New Mexico Game & Fish Asks Court To Vacate Big Game Residency Ruling

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New Mexico Game & Fish Asks Court To Vacate Big Game Residency Ruling
New Mexico Game and Fish
New Mexico Game and Fish

SANTA FE, NM --(Ammoland.com)- The Department of Game and Fish filed a motion Thursday seeking to have the U.S. District Court vacate an injunction from 1977 that prevents New Mexico from allocating ibex, oryx and bighorn sheep licenses based on residency.

The federal injunction applies to only to those species because, at the time of the legal challenge in 1976, they were the only species of big game in New Mexico for which the State Game Commission provided an in-state preference for license allocation.

Because of the injunction, the Department cannot allocate oryx, ibex and bighorn sheep licenses based on hunters’ residency status, even though New Mexico law specifically has provided for an in-state preference for big-game licenses allocated by drawing, including ibex, oryx and bighorn sheep, since 1997.

The injunction was issued in a lawsuit filed in 1976 by a Texas resident and hunter, David B. Terk. He challenged New Mexico’s right to discriminate against him based on his status as a nonresident of the State of New Mexico, by charging him a higher nonresident license fee, and also by giving him a lower chance of drawing a license than New Mexico residents would enjoy.

The court upheld the difference in license fees, but ruled that the discriminatory allocation of licenses violated the Equal Protection Clause of the 14th Amendment to the U.S. Constitution.

Since that time, according to the Department’s motion, the 10th Circuit Court of Appeals applied the same legal principles to a discriminatory license allocation statute in Wyoming that is substantively almost identical to New Mexico’s, and the court found that statute to be rationally related to a legitimate state purpose and therefore not in violation of the Equal Protection Clause.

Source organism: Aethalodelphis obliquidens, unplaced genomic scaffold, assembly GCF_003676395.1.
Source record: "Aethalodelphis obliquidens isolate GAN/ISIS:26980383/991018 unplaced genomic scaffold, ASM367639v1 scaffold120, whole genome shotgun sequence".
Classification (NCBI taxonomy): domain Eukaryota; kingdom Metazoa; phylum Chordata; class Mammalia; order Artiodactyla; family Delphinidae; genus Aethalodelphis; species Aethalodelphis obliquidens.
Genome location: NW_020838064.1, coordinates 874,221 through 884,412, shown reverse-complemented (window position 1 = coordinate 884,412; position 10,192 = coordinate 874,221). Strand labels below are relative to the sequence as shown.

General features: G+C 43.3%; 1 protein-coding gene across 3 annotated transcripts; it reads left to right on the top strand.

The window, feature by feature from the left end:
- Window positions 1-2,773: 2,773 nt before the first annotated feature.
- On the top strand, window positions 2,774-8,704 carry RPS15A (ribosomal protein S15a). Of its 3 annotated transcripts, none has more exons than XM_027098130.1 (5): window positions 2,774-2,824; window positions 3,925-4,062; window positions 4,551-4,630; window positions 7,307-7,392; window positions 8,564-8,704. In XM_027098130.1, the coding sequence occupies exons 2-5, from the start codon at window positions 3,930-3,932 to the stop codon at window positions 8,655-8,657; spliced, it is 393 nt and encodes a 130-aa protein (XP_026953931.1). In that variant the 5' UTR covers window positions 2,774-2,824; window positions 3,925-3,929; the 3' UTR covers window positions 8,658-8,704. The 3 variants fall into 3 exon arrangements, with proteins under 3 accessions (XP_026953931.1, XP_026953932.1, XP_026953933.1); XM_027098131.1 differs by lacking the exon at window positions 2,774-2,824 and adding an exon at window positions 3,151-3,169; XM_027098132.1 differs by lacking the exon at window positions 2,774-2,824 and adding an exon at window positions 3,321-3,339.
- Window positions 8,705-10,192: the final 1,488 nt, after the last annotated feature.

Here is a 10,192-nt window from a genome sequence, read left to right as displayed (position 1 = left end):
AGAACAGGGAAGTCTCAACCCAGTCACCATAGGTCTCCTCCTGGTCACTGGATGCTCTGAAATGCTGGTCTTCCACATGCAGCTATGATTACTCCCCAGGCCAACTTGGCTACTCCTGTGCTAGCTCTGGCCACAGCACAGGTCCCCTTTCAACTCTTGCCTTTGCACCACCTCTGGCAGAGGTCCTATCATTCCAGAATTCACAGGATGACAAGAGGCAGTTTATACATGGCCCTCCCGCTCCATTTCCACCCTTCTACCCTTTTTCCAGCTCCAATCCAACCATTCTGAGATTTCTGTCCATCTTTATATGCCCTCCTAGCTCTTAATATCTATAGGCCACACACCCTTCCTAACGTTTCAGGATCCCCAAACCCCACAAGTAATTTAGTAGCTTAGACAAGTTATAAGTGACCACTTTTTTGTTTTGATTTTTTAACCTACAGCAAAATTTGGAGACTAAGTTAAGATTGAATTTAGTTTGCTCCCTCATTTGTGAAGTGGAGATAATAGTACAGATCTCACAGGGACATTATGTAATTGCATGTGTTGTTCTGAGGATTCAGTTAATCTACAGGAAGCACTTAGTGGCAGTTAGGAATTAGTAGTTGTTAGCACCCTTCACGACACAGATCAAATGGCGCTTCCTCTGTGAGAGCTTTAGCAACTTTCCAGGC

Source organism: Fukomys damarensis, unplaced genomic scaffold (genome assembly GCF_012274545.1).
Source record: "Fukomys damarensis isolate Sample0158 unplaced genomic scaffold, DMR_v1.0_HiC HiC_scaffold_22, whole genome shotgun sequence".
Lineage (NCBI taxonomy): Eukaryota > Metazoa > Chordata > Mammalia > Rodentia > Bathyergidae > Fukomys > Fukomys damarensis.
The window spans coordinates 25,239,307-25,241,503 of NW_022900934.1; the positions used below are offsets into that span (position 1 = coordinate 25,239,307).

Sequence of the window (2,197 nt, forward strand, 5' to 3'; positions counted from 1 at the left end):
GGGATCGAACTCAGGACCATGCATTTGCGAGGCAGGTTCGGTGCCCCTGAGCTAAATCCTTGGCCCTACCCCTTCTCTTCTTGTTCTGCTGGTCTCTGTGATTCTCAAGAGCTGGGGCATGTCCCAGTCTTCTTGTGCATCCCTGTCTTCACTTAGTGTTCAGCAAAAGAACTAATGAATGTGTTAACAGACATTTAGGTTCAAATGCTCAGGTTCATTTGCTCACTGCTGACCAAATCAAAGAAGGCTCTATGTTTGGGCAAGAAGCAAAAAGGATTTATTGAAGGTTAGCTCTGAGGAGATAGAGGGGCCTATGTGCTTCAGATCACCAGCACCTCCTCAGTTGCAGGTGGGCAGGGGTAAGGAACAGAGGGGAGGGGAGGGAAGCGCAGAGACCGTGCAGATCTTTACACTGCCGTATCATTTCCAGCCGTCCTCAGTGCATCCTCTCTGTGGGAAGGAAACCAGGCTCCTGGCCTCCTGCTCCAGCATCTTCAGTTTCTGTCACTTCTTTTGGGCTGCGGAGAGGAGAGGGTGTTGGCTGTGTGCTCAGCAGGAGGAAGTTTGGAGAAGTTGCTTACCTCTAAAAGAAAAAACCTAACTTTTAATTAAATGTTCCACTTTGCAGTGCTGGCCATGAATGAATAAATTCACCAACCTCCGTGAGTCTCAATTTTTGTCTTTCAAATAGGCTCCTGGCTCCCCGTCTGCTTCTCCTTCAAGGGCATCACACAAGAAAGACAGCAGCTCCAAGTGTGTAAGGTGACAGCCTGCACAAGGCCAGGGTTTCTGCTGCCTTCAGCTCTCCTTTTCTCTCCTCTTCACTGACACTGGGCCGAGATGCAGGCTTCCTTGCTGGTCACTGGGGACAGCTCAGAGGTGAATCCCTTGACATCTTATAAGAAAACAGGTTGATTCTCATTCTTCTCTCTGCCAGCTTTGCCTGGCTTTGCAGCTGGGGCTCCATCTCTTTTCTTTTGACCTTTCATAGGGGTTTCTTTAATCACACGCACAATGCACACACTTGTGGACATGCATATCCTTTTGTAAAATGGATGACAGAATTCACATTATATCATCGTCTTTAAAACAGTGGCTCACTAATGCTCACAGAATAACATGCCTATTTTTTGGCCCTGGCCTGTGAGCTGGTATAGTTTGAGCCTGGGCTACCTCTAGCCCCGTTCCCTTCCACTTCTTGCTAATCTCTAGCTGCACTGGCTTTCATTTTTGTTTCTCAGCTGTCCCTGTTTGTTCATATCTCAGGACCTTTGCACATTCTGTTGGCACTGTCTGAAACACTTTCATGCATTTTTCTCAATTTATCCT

“Our position is that the Court of Appeals’ decision is binding on the U.S. District Court and requires that the 36-year-old injunction be vacated,” Department of Game and Fish General Counsel Richard Wellborn said.

Other states discriminate based on residency, as New Mexico does now for antelope, elk and deer hunting licenses. Since 1997, New Mexico has allocated public licenses to three pools of customers – residents, nonresidents and hunters using outfitters. The numbers have changed over the years; however, currently residents receive 84 percent of all public licenses issued through drawings, nonresidents receive 6 percent and hunters using outfitters – residents and nonresidents – qualify for 10 percent of public licenses.

“If the court vacates the injunction,” Wellborn said, “it will allow the State Game Commission to guarantee New Mexico hunters the full opportunity provided by New Mexico law to hunt ibex, oryx and bighorn sheep.”

“This is a step in the right direction,” said Scott Bidegain, chairman of the State Game Commission.

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